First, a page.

The Academy of Motion Picture Arts and Sciences has announced which 15 documentaries have made it onto the Academy’s shortlist in the running for the Documentary Feature Oscar, among them is recent IDFA Audience Award winner Searching for Sugar Man.
The final five nominees are yet to be announced but the directors of these fifteen documentaries can pride themselves with being shortlisted out of a total one hundred and twenty-six films which originally qualified in the category. It is now down to the members of the Academy’s Documentary Branch to cut this selection down even more.
The shortlist films, in alphabetical order, are:
Ai Weiwei: Never Sorry by Alison Klayman
Art and activism become one when we talk about Ai Weiwei. He shows no fear, as to show fear is to give up, but that doesn’t mean he isn’t frightened. Thanks to first-time director Alison Klayman’s film we now know the in’s and out’s of the man who will no doubt be written down in the history books as one of the world’s most important artists of the 21st century. (Full review here)
Bully by Lee Hirsh
Harvey Weinstein’s hit documentary Bully examines school bullying by means of following five children and their families over the course of a school year.
Chasing Ice by Jeff Orlowski
Acclaimed photographer James Balog was once a sceptic about climate change. But through his Extreme Ice Survey, he discovered undeniable evidence of how quickly our planet was changing. For several years his quest for the truth was filmed by Jeff Orlowski, who ensured footage from the survey became Chasing Ice, a jaw-dropping feature full of indescribably stunning footage. (Full review available Friday 7 December)
Detropia by Heidi Ewing and Rachel Grady
Grady and Ewing have created a documentary on the city of Detroit and its woes, which are emblematic of the collapse of the U.S. manufacturing base.
Ethel by Rory Kennedy
A documentary on Ethel Kennedy that provides an insider’s view of a political dynasty, including her life with Robert F. Kennedy and the years following his death when she raised their eleven children on her own.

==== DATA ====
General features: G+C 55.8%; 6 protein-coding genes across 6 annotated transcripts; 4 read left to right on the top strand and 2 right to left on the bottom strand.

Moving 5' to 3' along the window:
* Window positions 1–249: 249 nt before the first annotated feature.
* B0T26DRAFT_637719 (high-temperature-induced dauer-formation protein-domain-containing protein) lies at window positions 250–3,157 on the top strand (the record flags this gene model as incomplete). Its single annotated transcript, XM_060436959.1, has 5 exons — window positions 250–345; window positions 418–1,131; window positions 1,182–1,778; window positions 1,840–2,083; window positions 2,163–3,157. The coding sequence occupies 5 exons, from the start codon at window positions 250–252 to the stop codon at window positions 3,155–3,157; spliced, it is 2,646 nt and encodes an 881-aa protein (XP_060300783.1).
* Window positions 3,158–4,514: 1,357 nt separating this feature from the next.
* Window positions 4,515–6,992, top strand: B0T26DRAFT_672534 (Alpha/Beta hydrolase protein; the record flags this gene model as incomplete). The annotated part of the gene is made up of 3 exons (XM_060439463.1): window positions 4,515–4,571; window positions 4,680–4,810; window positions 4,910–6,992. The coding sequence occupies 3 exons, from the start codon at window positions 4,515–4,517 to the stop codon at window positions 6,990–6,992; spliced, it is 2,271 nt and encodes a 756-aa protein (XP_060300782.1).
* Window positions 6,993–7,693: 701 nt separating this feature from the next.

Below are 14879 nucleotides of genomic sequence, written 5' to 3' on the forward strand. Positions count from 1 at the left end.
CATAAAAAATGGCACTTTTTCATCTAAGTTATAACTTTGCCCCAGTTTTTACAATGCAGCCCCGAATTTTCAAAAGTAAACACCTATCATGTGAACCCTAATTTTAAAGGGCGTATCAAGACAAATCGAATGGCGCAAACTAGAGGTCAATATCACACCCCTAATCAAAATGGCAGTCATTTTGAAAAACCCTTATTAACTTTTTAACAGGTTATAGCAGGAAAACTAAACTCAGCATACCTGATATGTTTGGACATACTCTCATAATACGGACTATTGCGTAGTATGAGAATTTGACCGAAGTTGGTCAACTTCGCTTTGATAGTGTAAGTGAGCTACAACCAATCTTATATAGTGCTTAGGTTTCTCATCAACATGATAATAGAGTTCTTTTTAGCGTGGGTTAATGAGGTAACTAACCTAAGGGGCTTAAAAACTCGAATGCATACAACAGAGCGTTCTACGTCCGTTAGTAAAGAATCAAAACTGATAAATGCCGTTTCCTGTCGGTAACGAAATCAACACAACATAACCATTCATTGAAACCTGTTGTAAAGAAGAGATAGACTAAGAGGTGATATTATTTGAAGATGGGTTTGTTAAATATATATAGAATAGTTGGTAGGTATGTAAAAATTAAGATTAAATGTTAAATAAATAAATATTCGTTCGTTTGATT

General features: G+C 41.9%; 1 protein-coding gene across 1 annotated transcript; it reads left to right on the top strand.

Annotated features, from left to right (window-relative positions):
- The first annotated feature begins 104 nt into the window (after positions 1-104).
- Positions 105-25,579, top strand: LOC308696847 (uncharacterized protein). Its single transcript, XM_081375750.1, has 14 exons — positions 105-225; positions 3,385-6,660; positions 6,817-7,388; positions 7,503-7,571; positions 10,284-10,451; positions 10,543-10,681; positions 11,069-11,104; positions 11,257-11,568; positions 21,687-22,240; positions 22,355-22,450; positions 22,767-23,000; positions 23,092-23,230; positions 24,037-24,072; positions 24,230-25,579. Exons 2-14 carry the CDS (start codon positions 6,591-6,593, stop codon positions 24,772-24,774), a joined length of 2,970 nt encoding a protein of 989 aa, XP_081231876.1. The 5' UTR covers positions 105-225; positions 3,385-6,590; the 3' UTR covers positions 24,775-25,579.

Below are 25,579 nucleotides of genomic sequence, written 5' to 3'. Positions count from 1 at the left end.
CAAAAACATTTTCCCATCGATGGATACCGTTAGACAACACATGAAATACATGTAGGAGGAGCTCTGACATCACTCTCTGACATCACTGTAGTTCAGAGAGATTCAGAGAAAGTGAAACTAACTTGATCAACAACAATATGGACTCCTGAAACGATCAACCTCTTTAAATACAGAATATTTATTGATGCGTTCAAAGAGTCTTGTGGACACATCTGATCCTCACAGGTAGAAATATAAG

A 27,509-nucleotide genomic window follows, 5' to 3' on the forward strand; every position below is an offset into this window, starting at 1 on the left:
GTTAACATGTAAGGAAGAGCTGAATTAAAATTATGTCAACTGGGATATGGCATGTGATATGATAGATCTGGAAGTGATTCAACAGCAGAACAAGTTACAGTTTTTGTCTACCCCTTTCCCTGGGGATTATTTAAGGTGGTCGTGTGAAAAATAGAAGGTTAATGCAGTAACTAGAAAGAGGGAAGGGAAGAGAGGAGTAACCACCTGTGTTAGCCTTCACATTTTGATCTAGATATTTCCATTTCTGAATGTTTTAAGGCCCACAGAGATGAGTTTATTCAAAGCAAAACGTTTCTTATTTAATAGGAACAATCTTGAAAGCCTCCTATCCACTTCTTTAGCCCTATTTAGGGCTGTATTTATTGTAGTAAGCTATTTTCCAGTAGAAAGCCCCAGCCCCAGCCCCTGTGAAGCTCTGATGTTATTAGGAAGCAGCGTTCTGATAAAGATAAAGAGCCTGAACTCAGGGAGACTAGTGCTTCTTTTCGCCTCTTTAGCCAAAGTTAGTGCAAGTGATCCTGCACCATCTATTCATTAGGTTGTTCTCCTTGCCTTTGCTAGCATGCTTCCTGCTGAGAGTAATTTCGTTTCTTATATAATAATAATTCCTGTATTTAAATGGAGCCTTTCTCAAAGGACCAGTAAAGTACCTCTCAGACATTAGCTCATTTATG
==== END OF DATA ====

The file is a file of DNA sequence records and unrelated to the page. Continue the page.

5 Broken Cameras by Emad Burnat and Guy Davidi
The award winning 5 Broken Cameras is the poignant tale of a small Palestinian village’s struggle for freedom when encroaching Israeli settlements threaten to engulf their land. Seen through the eyes of the local farmer and director Emad Burnat, the film gives an intimate and unique insight into the villagers’ ongoing perseverance in their struggle for liberty against all odds. (Full review here)
The Gatekeepers by Dror Moreh
Six former leaders of the Shin Bet, Israel’s internal security service, open our eyes on what is happening with their country’s war on terror.
The House I Live In by Eugene Jarecki
Is the war on drugs really working? If so, why don’t we have less drugs trade, less drugs addicts and less related crimes? Also, what was the true motivation behind this “war” to start with, was it really stemming from a government’s concern about the welfare of its citizens? New documentary The House I Live In explores all these issues and much more. (Full review here)
How to Survive a Plague by David France
This doc delivers the story of two activism groups whose activism and innovation turned AIDS from a death sentence into a manageable condition. Despite having no scientific training, these self-made activists infiltrated the pharmaceutical industry and helped identify promising new drugs, moving them from experimental trials to patients in record time.
The Imposter by Bart Layton
1994, San Antonio, Texas, a 13-year old Nicholas Barclay disappears without a trace. His family is left distraught, broken and scared. Who has taken their beloved son, is he still alive? Then, just over three years later, miraculous news is delivered; their boy has been found – in Spain. But instead of the end of this horrific ordeal, this is merely the beginning of the film’s story… (Full review here)
The Invisible War
It won the prestigious Audience Award at Sundance 2012 and is currently in the running for an equally appreciated IDA award; this flawless investigation by Oscar and Emmy nominated director Kirby Dick reveals that some servicemen who are working to prevent evil acts of terrorism from reaching American soil, are in fact themselves guilty of accomplishing acts that are equally as brutal, and on their own comrades. (Full review here)
Mea Maxima Culpa: Silence in the House of God by Alex Gibney
In his latest documentary, Mea Maxima Culpa: Silence in the House of God, Oscar winning director Alex Gibney (Taxi to the dark side) delves into the horrific scandal of child sex abuse in the Roman Catholic Church.
Searching for Sugar Man by Malik Bendjelloul
Malik Bendjelloul’s debut feature Searching for Sugar Man definitely has all the ingredients for a great documentary: the story is one you have never heard of, it is leading you to places you had never imagined it would take you and it reveals something to you which you didn’t know existed. In fact, the whole story is so unbelievable that it simply has to be true. (Full review here)
This Is Not a Film by Mojtaba Mirtahmasb and Jafar Panahi
Renowned Iranian director, Jafar Panahi, received a 6-year prison sentence and a 20-year ban from filmmaking and conducting interviews with foreign press due to his open support of the opposition party in Iran’s 2009 election. In this documentary, which was secretly shot on an iPhone and a modest DV camera by Panahi’s close friend Mojtaba Mirtahmasb and smuggled into France in a cake for a last-minute submission to Cannes, Panahi shares his day-to-day life as he waits for a decision on his appeal.
The Waiting Room by Peter Nicks
Through Nicks we get to see what happens behind the doors of an American public hospital struggling to care for a community of largely uninsured patients.